Prestige Founder Bob Weinstock Dies
Bob Weinstock, founder of Prestige Records, died Saturday in Boca Raton, Fla. of complications from diabetes. He was 77.
Weinstock was a lifelong jazz fan. As a teenager, he managed a small record shop, which was frequented by many New York jazz players. In 1949, Weinstock used a family loan to rent rehearsal space in his native New York City. He recruited young jazz musicians to record for him. Barely 20 years old, Weinstock founded New Jazz Records with a recording session with pianist Lennie Tristano. The label quickly turned into Prestige Records.
Some of the earliest Prestige releases included albums by The Modern Jazz Quartet, Miles Davis, John Coltrane, Kenny Burrell and Thelonious Monk. Over the years, Stan Getz, Coleman Hawkins and Sonny Rollins all recorded for Weinstock.
Weinstock supervised and produced most of Prestige’s early releases, even though he couldn’t read or write music. He was known for organizing and recording jam sessions and urging musicians to write their own music.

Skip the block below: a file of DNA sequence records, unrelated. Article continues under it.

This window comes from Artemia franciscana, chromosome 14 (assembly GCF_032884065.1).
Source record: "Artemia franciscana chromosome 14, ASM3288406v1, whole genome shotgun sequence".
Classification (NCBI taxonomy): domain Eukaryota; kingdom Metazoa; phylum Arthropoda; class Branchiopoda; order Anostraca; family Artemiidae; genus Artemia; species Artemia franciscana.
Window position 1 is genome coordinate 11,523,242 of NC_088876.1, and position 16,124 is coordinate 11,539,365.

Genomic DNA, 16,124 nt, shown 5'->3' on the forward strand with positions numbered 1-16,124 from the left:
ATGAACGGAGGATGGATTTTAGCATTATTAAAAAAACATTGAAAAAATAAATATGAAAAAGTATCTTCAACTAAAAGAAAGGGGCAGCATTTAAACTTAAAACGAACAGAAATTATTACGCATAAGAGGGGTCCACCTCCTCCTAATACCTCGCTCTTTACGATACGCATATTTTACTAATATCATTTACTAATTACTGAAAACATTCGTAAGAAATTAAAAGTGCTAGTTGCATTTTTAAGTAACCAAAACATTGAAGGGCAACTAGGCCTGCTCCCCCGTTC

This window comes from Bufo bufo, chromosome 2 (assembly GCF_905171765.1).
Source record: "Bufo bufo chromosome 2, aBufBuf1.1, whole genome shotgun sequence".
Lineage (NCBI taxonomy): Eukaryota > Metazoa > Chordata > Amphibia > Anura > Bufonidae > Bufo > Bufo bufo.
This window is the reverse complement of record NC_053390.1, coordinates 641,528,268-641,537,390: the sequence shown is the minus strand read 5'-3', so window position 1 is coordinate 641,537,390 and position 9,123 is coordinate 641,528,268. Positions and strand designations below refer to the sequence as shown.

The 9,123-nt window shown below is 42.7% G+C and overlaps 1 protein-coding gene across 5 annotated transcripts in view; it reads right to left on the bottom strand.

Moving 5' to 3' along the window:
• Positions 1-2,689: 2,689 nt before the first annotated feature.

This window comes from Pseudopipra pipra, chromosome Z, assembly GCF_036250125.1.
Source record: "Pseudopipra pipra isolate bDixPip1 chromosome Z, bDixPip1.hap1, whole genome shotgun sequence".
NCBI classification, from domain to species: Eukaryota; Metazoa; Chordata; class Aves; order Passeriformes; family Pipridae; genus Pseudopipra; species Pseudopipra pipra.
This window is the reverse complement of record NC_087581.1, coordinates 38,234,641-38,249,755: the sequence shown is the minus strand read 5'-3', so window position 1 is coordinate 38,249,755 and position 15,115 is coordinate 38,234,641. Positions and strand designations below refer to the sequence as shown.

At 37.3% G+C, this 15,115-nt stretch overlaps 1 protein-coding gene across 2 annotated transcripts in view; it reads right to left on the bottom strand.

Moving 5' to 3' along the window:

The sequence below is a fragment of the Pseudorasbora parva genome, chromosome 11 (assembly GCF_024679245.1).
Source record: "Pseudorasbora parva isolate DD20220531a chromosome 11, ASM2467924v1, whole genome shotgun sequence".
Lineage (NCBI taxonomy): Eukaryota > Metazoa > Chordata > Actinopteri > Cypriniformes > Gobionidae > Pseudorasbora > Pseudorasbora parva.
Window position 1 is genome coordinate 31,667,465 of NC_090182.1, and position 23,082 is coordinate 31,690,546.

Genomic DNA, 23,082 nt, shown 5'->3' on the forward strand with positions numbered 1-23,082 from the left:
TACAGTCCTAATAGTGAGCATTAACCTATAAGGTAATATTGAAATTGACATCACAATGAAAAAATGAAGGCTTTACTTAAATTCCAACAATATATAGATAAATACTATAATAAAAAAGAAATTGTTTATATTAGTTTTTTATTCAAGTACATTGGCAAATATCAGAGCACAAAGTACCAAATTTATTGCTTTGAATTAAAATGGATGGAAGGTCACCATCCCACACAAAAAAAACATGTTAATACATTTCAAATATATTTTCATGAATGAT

By 1956, after the release of four acclaimed Davis records - Relaxin’, Steamin’, Workin’ and Steamin’ - Prestige was on par with jazz-label giants Columbia and Blue Note.
Prestige’s success resulted in the creation of several subsidiary labels, including Tru-Sound, Moodsville, Bluesville, Swingville and Par.
After 23 years and 1,000 recording sessions, Weinstock sold Prestige and its sister labels to Fantasy Records in 1972. By the age of 43, Weinstock was retired and living in Florida. He came out of retirement in the 1990s, however, to produce several jazz albums for Contemporary Records, a Fantasy subsidiary.
Survivors include a companion, Roberta Ross of Deerfield Beach, Fla.; three sons; and three grandchildren.